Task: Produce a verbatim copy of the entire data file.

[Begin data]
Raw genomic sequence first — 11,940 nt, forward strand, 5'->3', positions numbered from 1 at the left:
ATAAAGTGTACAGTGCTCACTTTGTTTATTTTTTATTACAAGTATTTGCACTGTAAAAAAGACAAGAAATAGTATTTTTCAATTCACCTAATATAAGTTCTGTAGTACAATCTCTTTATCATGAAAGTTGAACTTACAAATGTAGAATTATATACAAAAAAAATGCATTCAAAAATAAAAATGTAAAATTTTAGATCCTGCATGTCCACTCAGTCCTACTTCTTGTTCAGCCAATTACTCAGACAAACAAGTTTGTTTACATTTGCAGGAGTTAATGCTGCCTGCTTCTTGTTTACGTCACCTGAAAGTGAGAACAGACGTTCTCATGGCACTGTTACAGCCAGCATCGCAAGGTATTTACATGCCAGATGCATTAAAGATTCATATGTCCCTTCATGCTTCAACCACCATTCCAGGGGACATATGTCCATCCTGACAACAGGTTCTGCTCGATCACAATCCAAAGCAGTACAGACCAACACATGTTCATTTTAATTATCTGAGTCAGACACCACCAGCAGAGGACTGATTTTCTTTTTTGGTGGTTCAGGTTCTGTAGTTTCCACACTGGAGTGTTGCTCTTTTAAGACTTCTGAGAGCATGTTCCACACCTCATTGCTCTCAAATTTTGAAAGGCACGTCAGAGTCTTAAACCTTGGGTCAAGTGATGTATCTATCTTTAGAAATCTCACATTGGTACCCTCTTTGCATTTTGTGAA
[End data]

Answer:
Raw genomic sequence first — 11,940 nt, forward strand, 5'->3', positions numbered from 1 at the left:
ATAAAGTGTACAGTGCTCACTTTGTTTATTTTTTATTACAAGTATTTGCACTGTAAAAAAGACAAGAAATAGTATTTTTCAATTCACCTAATATAAGTTCTGTAGTACAATCTCTTTATCATGAAAGTTGAACTTACAAATGTAGAATTATATACAAAAAAAATGCATTCAAAAATAAAAATGTAAAATTTTAGATCCTGCATGTCCACTCAGTCCTACTTCTTGTTCAGCCAATTACTCAGACAAACAAGTTTGTTTACATTTGCAGGAGTTAATGCTGCCTGCTTCTTGTTTACGTCACCTGAAAGTGAGAACAGACGTTCTCATGGCACTGTTACAGCCAGCATCGCAAGGTATTTACATGCCAGATGCATTAAAGATTCATATGTCCCTTCATGCTTCAACCACCATTCCAGGGGACATATGTCCATCCTGACAACAGGTTCTGCTCGATCACAATCCAAAGCAGTACAGACCAACACATGTTCATTTTAATTATCTGAGTCAGACACCACCAGCAGAGGACTGATTTTCTTTTTTGGTGGTTCAGGTTCTGTAGTTTCCACACTGGAGTGTTGCTCTTTTAAGACTTCTGAGAGCATGTTCCACACCTCATTGCTCTCAAATTTTGAAAGGCACGTCAGAGTCTTAAACCTTGGGTCAAGTGATGTATCTATCTTTAGAAATCTCACATTGGTACCCTCTTTGCATTTTGTGAA